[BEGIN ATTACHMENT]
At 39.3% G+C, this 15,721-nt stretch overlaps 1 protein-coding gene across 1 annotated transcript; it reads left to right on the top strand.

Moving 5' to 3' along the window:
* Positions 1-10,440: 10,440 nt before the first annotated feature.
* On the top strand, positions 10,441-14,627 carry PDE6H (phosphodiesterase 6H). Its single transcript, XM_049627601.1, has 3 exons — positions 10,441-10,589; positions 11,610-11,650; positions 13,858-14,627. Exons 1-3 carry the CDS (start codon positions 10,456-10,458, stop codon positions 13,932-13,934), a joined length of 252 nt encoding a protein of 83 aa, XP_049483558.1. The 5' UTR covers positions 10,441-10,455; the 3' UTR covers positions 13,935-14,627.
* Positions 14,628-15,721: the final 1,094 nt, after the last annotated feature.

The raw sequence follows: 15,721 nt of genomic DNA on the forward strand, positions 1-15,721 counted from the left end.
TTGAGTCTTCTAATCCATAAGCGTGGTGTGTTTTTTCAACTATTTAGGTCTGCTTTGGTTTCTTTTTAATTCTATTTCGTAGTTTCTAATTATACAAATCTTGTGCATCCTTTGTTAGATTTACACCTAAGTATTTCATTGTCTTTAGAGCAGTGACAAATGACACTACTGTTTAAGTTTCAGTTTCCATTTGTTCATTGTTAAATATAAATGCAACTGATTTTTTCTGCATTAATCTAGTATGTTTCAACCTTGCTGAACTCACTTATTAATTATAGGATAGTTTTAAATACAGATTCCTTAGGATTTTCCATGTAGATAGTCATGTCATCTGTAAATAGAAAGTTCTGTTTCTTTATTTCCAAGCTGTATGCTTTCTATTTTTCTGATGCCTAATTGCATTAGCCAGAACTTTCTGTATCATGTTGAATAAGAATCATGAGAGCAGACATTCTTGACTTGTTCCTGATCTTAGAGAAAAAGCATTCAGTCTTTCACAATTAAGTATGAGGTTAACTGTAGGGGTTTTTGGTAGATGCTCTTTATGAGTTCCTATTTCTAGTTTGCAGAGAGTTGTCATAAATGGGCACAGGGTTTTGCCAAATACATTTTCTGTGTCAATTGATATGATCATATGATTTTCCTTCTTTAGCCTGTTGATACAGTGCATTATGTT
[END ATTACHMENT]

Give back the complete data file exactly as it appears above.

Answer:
At 39.3% G+C, this 15,721-nt stretch overlaps 1 protein-coding gene across 1 annotated transcript; it reads left to right on the top strand.

Moving 5' to 3' along the window:
* Positions 1-10,440: 10,440 nt before the first annotated feature.
* On the top strand, positions 10,441-14,627 carry PDE6H (phosphodiesterase 6H). Its single transcript, XM_049627601.1, has 3 exons — positions 10,441-10,589; positions 11,610-11,650; positions 13,858-14,627. Exons 1-3 carry the CDS (start codon positions 10,456-10,458, stop codon positions 13,932-13,934), a joined length of 252 nt encoding a protein of 83 aa, XP_049483558.1. The 5' UTR covers positions 10,441-10,455; the 3' UTR covers positions 13,935-14,627.
* Positions 14,628-15,721: the final 1,094 nt, after the last annotated feature.

The raw sequence follows: 15,721 nt of genomic DNA on the forward strand, positions 1-15,721 counted from the left end.
TTGAGTCTTCTAATCCATAAGCGTGGTGTGTTTTTTCAACTATTTAGGTCTGCTTTGGTTTCTTTTTAATTCTATTTCGTAGTTTCTAATTATACAAATCTTGTGCATCCTTTGTTAGATTTACACCTAAGTATTTCATTGTCTTTAGAGCAGTGACAAATGACACTACTGTTTAAGTTTCAGTTTCCATTTGTTCATTGTTAAATATAAATGCAACTGATTTTTTCTGCATTAATCTAGTATGTTTCAACCTTGCTGAACTCACTTATTAATTATAGGATAGTTTTAAATACAGATTCCTTAGGATTTTCCATGTAGATAGTCATGTCATCTGTAAATAGAAAGTTCTGTTTCTTTATTTCCAAGCTGTATGCTTTCTATTTTTCTGATGCCTAATTGCATTAGCCAGAACTTTCTGTATCATGTTGAATAAGAATCATGAGAGCAGACATTCTTGACTTGTTCCTGATCTTAGAGAAAAAGCATTCAGTCTTTCACAATTAAGTATGAGGTTAACTGTAGGGGTTTTTGGTAGATGCTCTTTATGAGTTCCTATTTCTAGTTTGCAGAGAGTTGTCATAAATGGGCACAGGGTTTTGCCAAATACATTTTCTGTGTCAATTGATATGATCATATGATTTTCCTTCTTTAGCCTGTTGATACAGTGCATTATGTT